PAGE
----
In the book, Chris's children are adults, not youngsters, and they're minor characters who never die in the course of the story. The details of Chris's life on Earth differ so greatly between the book and the film that it's like reading about a completely different person. Even though I saw the movie first, the image of Robin Williams completely vanished from my mind as I read, because he was so unlike the character described in the book.

The entire feel of the book is different, telling a touching love story that uses real characterization, not cheap manipulation, to move the audience. And Matheson's vision of the afterlife truly comes alive on the page. The Hell scenes are actually terrifying, reminding us, as the movie does not, why Matheson is primarily famous as a horror writer.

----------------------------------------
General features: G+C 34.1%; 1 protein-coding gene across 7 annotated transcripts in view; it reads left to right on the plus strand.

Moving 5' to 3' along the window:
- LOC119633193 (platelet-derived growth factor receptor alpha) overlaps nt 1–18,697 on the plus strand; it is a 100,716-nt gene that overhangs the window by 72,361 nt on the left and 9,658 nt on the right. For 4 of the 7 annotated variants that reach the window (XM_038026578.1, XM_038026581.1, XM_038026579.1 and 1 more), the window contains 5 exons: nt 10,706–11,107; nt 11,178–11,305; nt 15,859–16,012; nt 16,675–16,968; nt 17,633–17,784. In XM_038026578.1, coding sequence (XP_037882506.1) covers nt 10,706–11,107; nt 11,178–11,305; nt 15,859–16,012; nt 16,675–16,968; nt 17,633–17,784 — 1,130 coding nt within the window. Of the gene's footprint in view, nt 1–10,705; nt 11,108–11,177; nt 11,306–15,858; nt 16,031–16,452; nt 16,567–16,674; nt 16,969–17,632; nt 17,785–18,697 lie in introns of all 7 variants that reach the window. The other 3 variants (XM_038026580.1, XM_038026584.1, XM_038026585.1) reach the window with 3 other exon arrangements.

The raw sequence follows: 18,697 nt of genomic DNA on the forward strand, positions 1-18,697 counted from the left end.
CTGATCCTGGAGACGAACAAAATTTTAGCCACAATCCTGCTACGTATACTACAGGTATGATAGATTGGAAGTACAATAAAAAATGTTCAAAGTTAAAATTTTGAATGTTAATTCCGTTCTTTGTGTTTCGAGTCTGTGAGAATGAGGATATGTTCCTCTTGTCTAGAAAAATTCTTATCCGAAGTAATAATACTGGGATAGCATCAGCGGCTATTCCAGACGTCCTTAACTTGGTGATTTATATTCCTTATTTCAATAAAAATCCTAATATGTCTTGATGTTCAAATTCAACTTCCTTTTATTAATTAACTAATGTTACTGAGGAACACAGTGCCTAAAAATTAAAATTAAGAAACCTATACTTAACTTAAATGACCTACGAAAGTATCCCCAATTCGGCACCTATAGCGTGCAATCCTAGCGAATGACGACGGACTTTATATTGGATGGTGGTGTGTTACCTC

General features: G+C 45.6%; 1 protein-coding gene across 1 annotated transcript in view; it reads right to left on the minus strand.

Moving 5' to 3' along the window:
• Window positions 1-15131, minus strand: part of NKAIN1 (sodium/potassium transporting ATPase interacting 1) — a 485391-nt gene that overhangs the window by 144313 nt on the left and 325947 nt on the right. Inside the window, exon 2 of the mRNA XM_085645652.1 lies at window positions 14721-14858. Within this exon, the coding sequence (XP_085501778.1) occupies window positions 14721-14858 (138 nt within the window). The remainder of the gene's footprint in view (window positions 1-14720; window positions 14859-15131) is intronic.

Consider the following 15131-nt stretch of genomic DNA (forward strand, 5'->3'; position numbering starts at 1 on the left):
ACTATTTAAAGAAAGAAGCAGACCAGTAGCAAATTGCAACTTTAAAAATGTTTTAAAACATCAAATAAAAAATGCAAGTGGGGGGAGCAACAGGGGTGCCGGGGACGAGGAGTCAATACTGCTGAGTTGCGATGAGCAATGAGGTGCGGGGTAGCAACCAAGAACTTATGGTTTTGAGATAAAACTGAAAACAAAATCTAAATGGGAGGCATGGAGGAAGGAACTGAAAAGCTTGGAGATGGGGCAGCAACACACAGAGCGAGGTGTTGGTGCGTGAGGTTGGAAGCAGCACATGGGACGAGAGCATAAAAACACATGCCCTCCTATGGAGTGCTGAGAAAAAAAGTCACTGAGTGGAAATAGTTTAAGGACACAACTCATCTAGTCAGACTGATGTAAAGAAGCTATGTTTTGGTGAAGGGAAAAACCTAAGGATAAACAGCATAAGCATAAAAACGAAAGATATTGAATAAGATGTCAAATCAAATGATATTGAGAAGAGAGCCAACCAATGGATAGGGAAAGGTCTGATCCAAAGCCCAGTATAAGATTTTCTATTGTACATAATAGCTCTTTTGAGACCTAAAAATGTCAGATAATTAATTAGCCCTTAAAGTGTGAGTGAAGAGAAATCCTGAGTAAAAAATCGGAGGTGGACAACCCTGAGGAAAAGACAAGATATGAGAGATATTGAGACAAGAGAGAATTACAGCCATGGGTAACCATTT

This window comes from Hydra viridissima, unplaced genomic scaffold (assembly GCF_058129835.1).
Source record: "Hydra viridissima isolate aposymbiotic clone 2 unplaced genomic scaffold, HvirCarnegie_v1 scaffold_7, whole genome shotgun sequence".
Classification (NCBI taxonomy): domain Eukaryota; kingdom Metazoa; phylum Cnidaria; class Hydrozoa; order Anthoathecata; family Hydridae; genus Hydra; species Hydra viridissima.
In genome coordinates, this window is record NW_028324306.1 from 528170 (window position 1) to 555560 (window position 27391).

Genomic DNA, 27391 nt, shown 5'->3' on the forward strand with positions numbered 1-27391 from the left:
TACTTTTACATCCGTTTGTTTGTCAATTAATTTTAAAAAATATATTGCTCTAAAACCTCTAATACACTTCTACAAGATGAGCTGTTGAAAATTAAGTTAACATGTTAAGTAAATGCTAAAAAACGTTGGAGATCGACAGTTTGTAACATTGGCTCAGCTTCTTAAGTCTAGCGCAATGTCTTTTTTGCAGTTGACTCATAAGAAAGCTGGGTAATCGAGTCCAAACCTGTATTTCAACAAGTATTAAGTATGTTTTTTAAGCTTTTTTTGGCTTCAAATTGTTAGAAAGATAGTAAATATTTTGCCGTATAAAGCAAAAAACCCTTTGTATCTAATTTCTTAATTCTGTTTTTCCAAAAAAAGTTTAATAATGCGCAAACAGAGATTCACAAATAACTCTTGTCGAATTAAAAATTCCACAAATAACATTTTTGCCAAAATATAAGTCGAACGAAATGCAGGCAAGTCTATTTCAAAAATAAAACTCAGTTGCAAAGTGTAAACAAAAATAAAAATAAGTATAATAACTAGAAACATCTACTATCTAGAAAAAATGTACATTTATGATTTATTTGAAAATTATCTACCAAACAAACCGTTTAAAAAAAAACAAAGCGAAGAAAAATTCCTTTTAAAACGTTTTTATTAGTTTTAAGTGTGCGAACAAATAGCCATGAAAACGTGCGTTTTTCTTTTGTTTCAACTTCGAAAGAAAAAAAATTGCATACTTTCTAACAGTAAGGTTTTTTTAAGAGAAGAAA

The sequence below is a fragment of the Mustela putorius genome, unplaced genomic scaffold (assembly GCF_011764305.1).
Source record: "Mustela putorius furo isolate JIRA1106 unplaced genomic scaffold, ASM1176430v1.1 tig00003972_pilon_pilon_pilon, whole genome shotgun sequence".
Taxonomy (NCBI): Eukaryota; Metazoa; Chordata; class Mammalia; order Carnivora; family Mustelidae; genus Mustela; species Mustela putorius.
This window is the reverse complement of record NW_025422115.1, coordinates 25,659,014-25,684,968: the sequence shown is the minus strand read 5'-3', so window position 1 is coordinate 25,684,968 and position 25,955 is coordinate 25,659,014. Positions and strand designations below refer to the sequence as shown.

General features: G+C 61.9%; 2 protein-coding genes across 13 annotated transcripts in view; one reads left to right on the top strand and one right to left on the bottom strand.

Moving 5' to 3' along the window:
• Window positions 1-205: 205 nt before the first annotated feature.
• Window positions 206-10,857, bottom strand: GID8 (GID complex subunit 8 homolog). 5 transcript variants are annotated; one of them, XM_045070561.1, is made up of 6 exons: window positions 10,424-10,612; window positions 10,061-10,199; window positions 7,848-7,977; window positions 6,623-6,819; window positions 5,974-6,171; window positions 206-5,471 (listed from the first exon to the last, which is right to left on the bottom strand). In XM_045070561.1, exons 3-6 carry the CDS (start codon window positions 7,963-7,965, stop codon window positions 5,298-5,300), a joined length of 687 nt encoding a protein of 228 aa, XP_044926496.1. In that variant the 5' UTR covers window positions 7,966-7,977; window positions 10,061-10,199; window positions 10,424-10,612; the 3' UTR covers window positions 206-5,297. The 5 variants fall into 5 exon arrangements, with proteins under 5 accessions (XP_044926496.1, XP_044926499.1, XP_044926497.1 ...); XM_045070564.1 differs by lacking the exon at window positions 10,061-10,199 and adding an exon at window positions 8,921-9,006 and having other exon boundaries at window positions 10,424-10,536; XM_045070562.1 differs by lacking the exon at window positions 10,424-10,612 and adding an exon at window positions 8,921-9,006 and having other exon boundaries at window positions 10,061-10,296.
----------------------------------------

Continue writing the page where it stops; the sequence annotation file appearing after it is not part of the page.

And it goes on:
I won't overlook the movie's gorgeous visual effects, which earned the film a well-deserved Academy Award. They just aren't put to good purpose. The movie's vision of the afterlife as like being inside giant paintings fails to evoke a sense of reality. The book, in contrast, bases its afterlife imagery (vividly brought to life by Matheson's skillful prose) much more on Earth-like scenery. This approach ironically leads to far more exotic ideas, such as architects who build things using their minds, and a library containing history books more objective than those on Earth.